The solid-state amplifier sections use complementary n-channel and p-channel devices to achieve push-pull drive. The JFET drivers are sourced from Linear Systems, a leader in low-noise JFET technology, while extremely linear and rugged Exicon MOSFETs are used in the output stage. Due to space and heat-sink constraints, power output has been limited to 100Wpc into 8 ohms (160Wpc into 4 ohms). The circuit layout is largely dual mono and includes two power supplies with separate toroidal power transformers for the preamp section, while the power stage uses a dedicated 500VA transformer. There is also an “AC Offset Killer,” a feature common to the EVO line, which eliminates DC offset at the AC mains input and is effective in eliminating potential mechanical transformer hum. Quality parts are used throughout, including Japanese Takman resistors, signal-path caps that are either polypropylene or tin-foil types, and an ALPS Blue motorized volume pot.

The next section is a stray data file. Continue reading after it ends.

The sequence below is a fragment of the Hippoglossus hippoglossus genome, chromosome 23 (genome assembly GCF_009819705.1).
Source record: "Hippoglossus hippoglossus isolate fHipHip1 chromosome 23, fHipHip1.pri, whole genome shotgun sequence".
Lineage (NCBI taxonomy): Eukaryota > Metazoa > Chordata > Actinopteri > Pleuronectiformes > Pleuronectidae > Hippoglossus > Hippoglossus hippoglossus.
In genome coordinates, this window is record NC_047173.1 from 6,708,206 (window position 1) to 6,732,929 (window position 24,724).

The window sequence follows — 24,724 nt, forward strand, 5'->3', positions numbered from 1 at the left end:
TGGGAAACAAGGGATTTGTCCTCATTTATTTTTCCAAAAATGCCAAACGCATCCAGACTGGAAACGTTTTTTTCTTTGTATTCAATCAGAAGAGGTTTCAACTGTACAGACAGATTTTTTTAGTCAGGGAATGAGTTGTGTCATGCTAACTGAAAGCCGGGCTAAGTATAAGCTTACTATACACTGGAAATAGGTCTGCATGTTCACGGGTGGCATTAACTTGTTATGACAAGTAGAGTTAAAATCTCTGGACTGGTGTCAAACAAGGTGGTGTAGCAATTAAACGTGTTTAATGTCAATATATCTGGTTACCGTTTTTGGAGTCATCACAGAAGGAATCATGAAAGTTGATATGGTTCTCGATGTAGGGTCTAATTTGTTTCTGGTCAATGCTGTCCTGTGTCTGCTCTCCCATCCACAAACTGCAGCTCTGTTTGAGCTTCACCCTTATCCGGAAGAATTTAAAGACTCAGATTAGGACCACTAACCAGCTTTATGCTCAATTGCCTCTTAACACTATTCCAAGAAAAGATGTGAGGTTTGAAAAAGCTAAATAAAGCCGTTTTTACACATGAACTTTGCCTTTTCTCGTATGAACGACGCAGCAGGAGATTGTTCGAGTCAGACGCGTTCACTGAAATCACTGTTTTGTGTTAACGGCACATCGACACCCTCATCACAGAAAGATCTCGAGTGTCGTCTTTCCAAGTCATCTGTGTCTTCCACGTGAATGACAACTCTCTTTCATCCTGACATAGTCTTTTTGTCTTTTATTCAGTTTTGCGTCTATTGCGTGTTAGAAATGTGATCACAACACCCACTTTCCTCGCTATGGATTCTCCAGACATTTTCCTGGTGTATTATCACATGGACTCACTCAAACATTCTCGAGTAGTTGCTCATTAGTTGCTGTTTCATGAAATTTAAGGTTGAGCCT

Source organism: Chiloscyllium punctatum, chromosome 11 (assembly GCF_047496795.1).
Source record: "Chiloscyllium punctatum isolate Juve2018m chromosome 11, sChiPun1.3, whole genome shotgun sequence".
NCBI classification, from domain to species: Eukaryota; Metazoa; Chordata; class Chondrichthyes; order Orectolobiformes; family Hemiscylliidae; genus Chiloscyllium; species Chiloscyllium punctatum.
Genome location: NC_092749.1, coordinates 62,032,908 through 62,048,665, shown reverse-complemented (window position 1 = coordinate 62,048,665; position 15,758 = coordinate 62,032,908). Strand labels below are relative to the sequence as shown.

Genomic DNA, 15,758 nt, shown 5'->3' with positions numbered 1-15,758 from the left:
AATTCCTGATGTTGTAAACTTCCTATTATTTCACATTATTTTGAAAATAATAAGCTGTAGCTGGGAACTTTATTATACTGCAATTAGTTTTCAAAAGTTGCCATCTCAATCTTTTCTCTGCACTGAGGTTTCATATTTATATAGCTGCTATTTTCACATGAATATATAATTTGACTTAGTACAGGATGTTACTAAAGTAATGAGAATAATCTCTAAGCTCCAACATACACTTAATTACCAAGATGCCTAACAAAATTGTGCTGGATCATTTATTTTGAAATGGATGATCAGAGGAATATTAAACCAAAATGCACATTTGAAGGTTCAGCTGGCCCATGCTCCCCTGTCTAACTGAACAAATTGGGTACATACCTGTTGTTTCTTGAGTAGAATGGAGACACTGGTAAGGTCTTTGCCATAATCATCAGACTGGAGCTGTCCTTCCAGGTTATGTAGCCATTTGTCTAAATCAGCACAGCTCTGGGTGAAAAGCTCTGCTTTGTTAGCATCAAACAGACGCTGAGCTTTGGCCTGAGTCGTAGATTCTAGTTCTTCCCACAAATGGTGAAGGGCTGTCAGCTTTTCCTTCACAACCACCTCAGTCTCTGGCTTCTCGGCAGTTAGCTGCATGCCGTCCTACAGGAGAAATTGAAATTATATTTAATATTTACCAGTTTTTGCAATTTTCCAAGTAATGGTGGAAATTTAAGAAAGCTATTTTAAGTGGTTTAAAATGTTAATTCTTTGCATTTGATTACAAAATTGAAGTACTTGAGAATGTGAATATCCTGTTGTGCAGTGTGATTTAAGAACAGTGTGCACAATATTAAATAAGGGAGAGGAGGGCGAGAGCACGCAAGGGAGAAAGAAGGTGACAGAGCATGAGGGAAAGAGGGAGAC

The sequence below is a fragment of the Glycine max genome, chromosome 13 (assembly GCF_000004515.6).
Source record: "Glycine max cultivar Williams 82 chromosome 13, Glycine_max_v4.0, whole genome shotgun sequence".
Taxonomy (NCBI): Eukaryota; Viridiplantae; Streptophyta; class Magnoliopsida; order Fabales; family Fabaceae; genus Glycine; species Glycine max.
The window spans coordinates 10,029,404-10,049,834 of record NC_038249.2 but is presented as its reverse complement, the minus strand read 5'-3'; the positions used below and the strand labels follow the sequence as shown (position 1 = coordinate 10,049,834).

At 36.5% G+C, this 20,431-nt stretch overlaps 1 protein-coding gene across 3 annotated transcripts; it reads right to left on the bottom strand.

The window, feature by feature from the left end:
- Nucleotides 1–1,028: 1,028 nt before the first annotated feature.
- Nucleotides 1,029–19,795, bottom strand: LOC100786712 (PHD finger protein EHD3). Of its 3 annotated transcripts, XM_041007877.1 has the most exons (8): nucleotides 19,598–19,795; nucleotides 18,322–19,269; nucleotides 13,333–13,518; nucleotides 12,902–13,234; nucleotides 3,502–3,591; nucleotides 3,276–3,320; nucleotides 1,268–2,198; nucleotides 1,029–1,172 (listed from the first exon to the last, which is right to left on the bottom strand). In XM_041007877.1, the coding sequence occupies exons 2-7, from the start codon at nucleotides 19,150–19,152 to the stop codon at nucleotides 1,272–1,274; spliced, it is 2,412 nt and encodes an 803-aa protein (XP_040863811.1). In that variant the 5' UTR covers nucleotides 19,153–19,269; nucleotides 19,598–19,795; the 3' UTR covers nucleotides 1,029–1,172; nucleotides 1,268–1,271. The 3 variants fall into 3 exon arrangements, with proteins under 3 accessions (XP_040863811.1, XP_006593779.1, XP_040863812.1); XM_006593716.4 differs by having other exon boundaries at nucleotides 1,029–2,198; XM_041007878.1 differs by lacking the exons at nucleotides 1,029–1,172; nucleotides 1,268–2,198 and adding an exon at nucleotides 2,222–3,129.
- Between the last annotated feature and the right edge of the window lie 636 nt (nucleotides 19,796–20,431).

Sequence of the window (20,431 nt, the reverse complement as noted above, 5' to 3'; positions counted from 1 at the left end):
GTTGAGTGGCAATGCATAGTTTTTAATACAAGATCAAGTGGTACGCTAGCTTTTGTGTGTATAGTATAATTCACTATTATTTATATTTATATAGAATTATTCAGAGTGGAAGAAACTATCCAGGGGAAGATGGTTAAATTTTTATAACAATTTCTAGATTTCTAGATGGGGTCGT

The EVO Hybrid is designed with extensive protection circuitry. The delayed switch-on takes about 60 seconds to complete and is controlled by a microprocessor for optimal timing of the tube preamp and MOSFET stages. During this time the outputs are muted to protect the loudspeakers. The output stage is also protected against DC-offset, oscillation, and short circuits.

Six RCA line inputs are provided, one of which is a home-theater bypass. In addition to a tape output there is also a subwoofer output that is switchable between stereo and mono. The subwoofer out is in effect a preamp out, so it has no built-in crossover. It could be hooked up to a single powered sub, pair of powered subs, or an external power amp that would drive a passive subwoofer. The EVO Hybrid is switchable between speakers and a front-panel headphone jack. Be sure to first plug in your headphone and turn down the volume before flipping the switch. There is no balance control, but as “compensation” a hefty remote control is included, which allows for both input selection and volume control.